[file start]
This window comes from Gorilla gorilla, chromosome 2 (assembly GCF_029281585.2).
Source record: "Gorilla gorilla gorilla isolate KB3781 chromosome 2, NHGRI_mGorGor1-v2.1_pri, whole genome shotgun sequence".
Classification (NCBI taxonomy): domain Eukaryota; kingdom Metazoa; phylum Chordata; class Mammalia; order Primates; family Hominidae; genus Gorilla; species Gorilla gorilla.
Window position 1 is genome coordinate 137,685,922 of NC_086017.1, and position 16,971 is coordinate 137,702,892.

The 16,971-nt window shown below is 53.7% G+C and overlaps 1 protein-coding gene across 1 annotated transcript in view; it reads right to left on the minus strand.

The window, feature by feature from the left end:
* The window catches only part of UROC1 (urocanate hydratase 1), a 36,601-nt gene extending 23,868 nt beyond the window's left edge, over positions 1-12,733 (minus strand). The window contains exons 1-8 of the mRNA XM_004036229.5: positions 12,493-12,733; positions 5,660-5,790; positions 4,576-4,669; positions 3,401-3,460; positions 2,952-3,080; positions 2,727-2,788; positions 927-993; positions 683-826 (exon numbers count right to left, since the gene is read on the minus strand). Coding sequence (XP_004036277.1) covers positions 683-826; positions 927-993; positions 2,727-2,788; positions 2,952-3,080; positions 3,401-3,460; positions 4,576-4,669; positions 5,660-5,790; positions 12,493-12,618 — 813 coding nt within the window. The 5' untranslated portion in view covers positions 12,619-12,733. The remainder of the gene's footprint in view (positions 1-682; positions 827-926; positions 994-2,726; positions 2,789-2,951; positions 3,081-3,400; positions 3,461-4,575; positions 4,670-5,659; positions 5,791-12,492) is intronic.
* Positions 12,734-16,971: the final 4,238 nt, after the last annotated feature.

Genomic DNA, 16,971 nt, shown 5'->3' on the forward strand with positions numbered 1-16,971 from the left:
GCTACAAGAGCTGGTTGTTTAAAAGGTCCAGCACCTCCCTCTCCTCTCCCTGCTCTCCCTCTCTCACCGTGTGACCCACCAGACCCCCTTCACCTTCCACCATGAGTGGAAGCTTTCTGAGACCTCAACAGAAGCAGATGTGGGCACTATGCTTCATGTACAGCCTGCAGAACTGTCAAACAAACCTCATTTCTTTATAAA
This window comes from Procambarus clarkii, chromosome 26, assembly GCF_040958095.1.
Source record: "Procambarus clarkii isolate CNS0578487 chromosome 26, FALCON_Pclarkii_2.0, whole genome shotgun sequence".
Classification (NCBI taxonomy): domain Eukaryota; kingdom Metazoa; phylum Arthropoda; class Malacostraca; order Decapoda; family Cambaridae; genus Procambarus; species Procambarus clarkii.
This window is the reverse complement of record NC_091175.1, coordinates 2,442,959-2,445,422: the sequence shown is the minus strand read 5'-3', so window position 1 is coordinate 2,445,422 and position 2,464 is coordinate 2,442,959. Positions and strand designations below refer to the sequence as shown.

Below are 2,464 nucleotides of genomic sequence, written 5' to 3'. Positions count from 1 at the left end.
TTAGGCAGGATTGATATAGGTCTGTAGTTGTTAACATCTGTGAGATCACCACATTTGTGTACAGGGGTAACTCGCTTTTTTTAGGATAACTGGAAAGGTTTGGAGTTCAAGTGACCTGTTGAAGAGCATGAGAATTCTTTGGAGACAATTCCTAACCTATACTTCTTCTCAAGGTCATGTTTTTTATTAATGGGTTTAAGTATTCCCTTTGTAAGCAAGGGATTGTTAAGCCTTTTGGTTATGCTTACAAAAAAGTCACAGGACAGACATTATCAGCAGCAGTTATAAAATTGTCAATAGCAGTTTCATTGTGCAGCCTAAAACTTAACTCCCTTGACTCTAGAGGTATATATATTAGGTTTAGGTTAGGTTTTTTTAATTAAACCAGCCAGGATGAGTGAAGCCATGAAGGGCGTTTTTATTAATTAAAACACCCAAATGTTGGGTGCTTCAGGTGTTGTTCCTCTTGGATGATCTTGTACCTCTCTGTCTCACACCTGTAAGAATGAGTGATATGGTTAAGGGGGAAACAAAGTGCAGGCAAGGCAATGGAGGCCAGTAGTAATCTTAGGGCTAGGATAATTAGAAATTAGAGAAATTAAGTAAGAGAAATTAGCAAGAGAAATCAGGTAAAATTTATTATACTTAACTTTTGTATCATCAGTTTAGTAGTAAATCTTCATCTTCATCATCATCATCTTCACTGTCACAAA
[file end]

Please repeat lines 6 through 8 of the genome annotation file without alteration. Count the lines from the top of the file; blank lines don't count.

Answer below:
The window, feature by feature from the left end:
* The window catches only part of UROC1 (urocanate hydratase 1), a 36,601-nt gene extending 23,868 nt beyond the window's left edge, over positions 1-12,733 (minus strand). The window contains exons 1-8 of the mRNA XM_004036229.5: positions 12,493-12,733; positions 5,660-5,790; positions 4,576-4,669; positions 3,401-3,460; positions 2,952-3,080; positions 2,727-2,788; positions 927-993; positions 683-826 (exon numbers count right to left, since the gene is read on the minus strand). Coding sequence (XP_004036277.1) covers positions 683-826; positions 927-993; positions 2,727-2,788; positions 2,952-3,080; positions 3,401-3,460; positions 4,576-4,669; positions 5,660-5,790; positions 12,493-12,618 — 813 coding nt within the window. The 5' untranslated portion in view covers positions 12,619-12,733. The remainder of the gene's footprint in view (positions 1-682; positions 827-926; positions 994-2,726; positions 2,789-2,951; positions 3,081-3,400; positions 3,461-4,575; positions 4,670-5,659; positions 5,791-12,492) is intronic.
* Positions 12,734-16,971: the final 4,238 nt, after the last annotated feature.